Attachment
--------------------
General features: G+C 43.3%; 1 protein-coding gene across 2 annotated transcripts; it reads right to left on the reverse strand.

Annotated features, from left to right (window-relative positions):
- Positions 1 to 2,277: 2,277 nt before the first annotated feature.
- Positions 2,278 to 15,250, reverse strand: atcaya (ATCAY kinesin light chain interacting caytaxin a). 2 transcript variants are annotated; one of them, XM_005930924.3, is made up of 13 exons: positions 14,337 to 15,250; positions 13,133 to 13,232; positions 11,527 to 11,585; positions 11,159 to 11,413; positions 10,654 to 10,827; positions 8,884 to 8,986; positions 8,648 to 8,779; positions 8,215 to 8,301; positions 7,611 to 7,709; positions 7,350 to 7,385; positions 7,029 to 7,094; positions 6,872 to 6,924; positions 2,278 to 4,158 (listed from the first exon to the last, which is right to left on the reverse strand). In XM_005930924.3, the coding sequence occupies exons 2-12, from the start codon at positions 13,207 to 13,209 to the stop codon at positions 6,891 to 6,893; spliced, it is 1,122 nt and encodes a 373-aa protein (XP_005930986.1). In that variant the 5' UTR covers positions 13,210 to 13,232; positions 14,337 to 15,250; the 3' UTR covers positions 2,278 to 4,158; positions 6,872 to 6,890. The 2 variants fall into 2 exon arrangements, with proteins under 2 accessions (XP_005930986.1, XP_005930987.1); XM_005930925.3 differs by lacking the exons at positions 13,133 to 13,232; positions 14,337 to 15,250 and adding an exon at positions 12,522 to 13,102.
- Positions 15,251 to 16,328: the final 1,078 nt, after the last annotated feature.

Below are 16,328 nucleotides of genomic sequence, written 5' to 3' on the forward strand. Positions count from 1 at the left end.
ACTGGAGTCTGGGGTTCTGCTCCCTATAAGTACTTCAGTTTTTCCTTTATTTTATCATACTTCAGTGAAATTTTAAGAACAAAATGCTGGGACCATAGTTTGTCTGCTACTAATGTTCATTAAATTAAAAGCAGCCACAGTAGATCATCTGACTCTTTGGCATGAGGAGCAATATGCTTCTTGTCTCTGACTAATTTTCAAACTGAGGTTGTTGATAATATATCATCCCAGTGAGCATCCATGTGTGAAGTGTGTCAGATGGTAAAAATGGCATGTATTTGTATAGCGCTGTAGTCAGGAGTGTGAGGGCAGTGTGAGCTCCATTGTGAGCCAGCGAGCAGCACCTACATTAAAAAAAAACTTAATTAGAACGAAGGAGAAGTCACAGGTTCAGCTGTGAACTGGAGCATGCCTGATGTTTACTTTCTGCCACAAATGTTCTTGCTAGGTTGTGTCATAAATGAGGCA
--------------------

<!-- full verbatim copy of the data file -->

General features: G+C 43.3%; 1 protein-coding gene across 2 annotated transcripts; it reads right to left on the reverse strand.

Annotated features, from left to right (window-relative positions):
- Positions 1 to 2,277: 2,277 nt before the first annotated feature.
- Positions 2,278 to 15,250, reverse strand: atcaya (ATCAY kinesin light chain interacting caytaxin a). 2 transcript variants are annotated; one of them, XM_005930924.3, is made up of 13 exons: positions 14,337 to 15,250; positions 13,133 to 13,232; positions 11,527 to 11,585; positions 11,159 to 11,413; positions 10,654 to 10,827; positions 8,884 to 8,986; positions 8,648 to 8,779; positions 8,215 to 8,301; positions 7,611 to 7,709; positions 7,350 to 7,385; positions 7,029 to 7,094; positions 6,872 to 6,924; positions 2,278 to 4,158 (listed from the first exon to the last, which is right to left on the reverse strand). In XM_005930924.3, the coding sequence occupies exons 2-12, from the start codon at positions 13,207 to 13,209 to the stop codon at positions 6,891 to 6,893; spliced, it is 1,122 nt and encodes a 373-aa protein (XP_005930986.1). In that variant the 5' UTR covers positions 13,210 to 13,232; positions 14,337 to 15,250; the 3' UTR covers positions 2,278 to 4,158; positions 6,872 to 6,890. The 2 variants fall into 2 exon arrangements, with proteins under 2 accessions (XP_005930986.1, XP_005930987.1); XM_005930925.3 differs by lacking the exons at positions 13,133 to 13,232; positions 14,337 to 15,250 and adding an exon at positions 12,522 to 13,102.
- Positions 15,251 to 16,328: the final 1,078 nt, after the last annotated feature.

Below are 16,328 nucleotides of genomic sequence, written 5' to 3' on the forward strand. Positions count from 1 at the left end.
ACTGGAGTCTGGGGTTCTGCTCCCTATAAGTACTTCAGTTTTTCCTTTATTTTATCATACTTCAGTGAAATTTTAAGAACAAAATGCTGGGACCATAGTTTGTCTGCTACTAATGTTCATTAAATTAAAAGCAGCCACAGTAGATCATCTGACTCTTTGGCATGAGGAGCAATATGCTTCTTGTCTCTGACTAATTTTCAAACTGAGGTTGTTGATAATATATCATCCCAGTGAGCATCCATGTGTGAAGTGTGTCAGATGGTAAAAATGGCATGTATTTGTATAGCGCTGTAGTCAGGAGTGTGAGGGCAGTGTGAGCTCCATTGTGAGCCAGCGAGCAGCACCTACATTAAAAAAAAACTTAATTAGAACGAAGGAGAAGTCACAGGTTCAGCTGTGAACTGGAGCATGCCTGATGTTTACTTTCTGCCACAAATGTTCTTGCTAGGTTGTGTCATAAATGAGGCA